I guess we should be pleased; Rachel Maddow’s blog reads the Virginia Tenth Amendment Center. It’s true, her blog linked to a picture we posted from the January 18th Lobby Day. Of course, it was done in the context of describing us tenthers as “out-there,” but when you’re as unappreciated as the Constitution is these days, any press is good press. Later,…Details
For three days last week, on the third floor of the Francis Marion Hotel in downtown Charleston, SC, a group of scholars have been meeting to discuss the history of nullification and secession in American law and politics, and the continued relevance of those concepts today. I had the privilege of joining them for the…Details
Tom Woods Speech at the Campaign for Liberty Regional Conference in Atlanta Georgia 1/ 15/2010 – talks about the Federal Reserve, and the principle of nullification in history and modern times.
Delegate Charles W. Carrico, Sr. has introduced House Bill 69 (HB69) in the Virginia Legislature. The bill, known as the Firearms Freedom Act, “Declares that firearms, firearms accessories, and ammunition made in Virginia and retained within the borders of Virginia are not subject to federal law or regulation under the authority of Congress to regulate…Details
Missouri State Representative Cynthia Davis has introduced the “Firearms Freedom Act” (HB1230) – prefiled for the 2010 legislative session. The bill “Asserts the right of the State of Missouri to regulate the intrastate use and acquisition of certain firearms pursuant to the reserved powers of the state over intrastate commerce and the Second Amendment right to keep and bear arms.”Details
On FreedomWatch, Andrew Napolitano and Lew Rockwell talk about the principles of Nullification, Secession and Interposition. Watch it: If the federal government were trying to do something within a state that was unconstitutional, the state government could say – you have no jurisdiction to do something illegal within our state. Nullification has a long history…Details
In the health care saga’s latest twist, New York Senator, Chuck Schumer, has proposed a solution that would allow states to “opt out” of the public option, should there be one included with the final bill. Talking Points Memo reports: We’re chasing the ball on a new idea (is it a trial balloon? is it…Details
When a state ‘nullifies’ a federal law, it is proclaiming that the law in question is void and inoperative, or ‘non-effective,’ within the boundaries of that state; or, in other words, not a law as far as that state is concerned. While the media of late tends to focus on the new crop of states…Details
“As Constitution day approaches…” (FYI, it’s this Thursday, September 17th!) – that’s the headline of Kay B. Day’s new article on The US Report. Here’s an excerpt: September 17 is Constitution Day, so it seems appropriate that states are rallying in an effort to combat a federal government expanding beyond its historically legal powers. Two…Details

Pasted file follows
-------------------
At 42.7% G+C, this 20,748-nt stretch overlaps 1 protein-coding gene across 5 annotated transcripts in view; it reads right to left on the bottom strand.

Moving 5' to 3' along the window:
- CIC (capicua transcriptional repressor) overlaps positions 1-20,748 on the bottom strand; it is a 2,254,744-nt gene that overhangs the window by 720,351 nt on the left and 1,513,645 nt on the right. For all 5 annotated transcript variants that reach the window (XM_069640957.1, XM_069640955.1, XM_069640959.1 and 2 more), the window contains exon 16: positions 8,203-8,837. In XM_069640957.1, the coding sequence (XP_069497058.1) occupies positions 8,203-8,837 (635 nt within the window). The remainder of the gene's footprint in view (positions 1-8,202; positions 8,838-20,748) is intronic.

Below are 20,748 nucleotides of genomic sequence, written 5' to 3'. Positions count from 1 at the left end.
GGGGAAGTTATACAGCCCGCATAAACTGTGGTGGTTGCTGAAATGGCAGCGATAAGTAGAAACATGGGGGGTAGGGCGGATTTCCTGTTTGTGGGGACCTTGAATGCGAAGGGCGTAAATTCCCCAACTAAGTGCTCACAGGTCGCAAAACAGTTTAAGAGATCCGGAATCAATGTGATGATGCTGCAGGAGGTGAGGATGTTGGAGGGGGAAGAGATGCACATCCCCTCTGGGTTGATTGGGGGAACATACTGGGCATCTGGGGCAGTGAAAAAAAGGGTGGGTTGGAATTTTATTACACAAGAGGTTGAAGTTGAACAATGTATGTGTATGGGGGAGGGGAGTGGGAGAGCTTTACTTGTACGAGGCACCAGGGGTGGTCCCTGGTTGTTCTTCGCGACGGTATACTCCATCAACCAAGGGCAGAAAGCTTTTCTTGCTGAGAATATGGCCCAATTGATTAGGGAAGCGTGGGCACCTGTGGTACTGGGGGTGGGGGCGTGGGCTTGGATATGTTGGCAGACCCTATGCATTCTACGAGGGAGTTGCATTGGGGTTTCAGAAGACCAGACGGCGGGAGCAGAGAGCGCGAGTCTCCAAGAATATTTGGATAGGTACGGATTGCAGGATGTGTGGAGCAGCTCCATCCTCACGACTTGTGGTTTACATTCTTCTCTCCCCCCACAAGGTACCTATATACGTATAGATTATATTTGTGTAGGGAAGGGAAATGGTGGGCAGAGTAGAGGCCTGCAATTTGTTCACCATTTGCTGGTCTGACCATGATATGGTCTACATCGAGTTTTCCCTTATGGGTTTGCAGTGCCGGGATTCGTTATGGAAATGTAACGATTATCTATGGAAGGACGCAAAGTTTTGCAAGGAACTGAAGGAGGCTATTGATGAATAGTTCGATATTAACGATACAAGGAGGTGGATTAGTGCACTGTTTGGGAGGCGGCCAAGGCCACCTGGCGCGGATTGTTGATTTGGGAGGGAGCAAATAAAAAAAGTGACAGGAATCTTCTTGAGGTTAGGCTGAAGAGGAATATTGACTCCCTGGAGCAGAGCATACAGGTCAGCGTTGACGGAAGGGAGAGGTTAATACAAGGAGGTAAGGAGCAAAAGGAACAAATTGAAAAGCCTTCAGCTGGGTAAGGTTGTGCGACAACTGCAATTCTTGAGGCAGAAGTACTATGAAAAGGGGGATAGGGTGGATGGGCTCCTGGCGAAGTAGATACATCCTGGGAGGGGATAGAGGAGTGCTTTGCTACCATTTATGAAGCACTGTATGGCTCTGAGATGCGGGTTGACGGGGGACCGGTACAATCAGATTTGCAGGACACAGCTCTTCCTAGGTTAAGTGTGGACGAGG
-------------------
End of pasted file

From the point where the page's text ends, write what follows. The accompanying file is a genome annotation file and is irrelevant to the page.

While the traditional left has been way off base when covering issues related to the 10th Amendment, Chris Weigant over at Huffington Post is much more fair in his review of both nullification specifically, and the 10th Amendment Movement in general.
Usually, places like HuffPo, MSNBC, ThinkProgress, and elsewhere slam the 10th as being pointless, try to make fun of people who believe in limited government under the 10th by calling them “Tenthers,” try to associate the entire movement with vile racism, and other nasty rhetoric designed to distract from the real issues.
On the other hand, there’s Weigant, who’s obviously making a sincere effort to give a fair report. I think he make some good points, too. Here’s an excerpt:
The Tenth Amendment is one of the rarer parts of the Bill of Rights for the Supreme Court to actually rule on, but every so often one of these cases is taken up by the Court. And, increasingly, Republicans are using it as a “last resort” against federal laws they don’t like. Although, to be fair, one of the more recent decisions (Gonzales v. Raich) went against a California woman who argued that since she was growing medical marijuana on her own land for her own consumption, the constitutional powers of the federal government to regulate interstate trade simply did not apply. The Supreme Court disagreed, but at least it was consistent, since it had ruled during World War II that a wheat farmer could not use this argument to escape federal war efforts to regulate wheat production (Wickard v. Filburn). In both cases, the Court reasoned, even if the farmer didn’t sell his or her crop, it could still impact the interstate commerce for that crop. Meaning Congress could, indeed, regulate itDetails